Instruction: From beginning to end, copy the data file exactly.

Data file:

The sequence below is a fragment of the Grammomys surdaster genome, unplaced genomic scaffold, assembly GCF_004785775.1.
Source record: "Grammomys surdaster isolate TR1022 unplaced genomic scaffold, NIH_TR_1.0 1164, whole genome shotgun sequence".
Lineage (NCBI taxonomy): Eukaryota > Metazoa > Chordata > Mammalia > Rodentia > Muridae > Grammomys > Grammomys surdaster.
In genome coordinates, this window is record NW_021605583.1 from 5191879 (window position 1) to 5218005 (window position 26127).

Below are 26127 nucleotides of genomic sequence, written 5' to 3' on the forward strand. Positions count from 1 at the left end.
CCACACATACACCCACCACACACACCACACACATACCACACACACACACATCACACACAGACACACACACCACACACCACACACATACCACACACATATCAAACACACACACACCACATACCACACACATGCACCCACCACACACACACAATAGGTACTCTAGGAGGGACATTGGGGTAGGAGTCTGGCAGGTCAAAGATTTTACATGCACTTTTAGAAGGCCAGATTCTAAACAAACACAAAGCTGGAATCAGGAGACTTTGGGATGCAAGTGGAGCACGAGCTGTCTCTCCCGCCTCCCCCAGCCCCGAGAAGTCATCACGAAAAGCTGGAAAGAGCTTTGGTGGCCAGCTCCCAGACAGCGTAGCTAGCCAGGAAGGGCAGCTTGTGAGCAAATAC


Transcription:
The sequence below is a fragment of the Grammomys surdaster genome, unplaced genomic scaffold, assembly GCF_004785775.1.
Source record: "Grammomys surdaster isolate TR1022 unplaced genomic scaffold, NIH_TR_1.0 1164, whole genome shotgun sequence".
Lineage (NCBI taxonomy): Eukaryota > Metazoa > Chordata > Mammalia > Rodentia > Muridae > Grammomys > Grammomys surdaster.
In genome coordinates, this window is record NW_021605583.1 from 5191879 (window position 1) to 5218005 (window position 26127).

Below are 26127 nucleotides of genomic sequence, written 5' to 3' on the forward strand. Positions count from 1 at the left end.
CCACACATACACCCACCACACACACCACACACATACCACACACACACACATCACACACAGACACACACACCACACACCACACACATACCACACACATATCAAACACACACACACCACATACCACACACATGCACCCACCACACACACACAATAGGTACTCTAGGAGGGACATTGGGGTAGGAGTCTGGCAGGTCAAAGATTTTACATGCACTTTTAGAAGGCCAGATTCTAAACAAACACAAAGCTGGAATCAGGAGACTTTGGGATGCAAGTGGAGCACGAGCTGTCTCTCCCGCCTCCCCCAGCCCCGAGAAGTCATCACGAAAAGCTGGAAAGAGCTTTGGTGGCCAGCTCCCAGACAGCGTAGCTAGCCAGGAAGGGCAGCTTGTGAGCAAATAC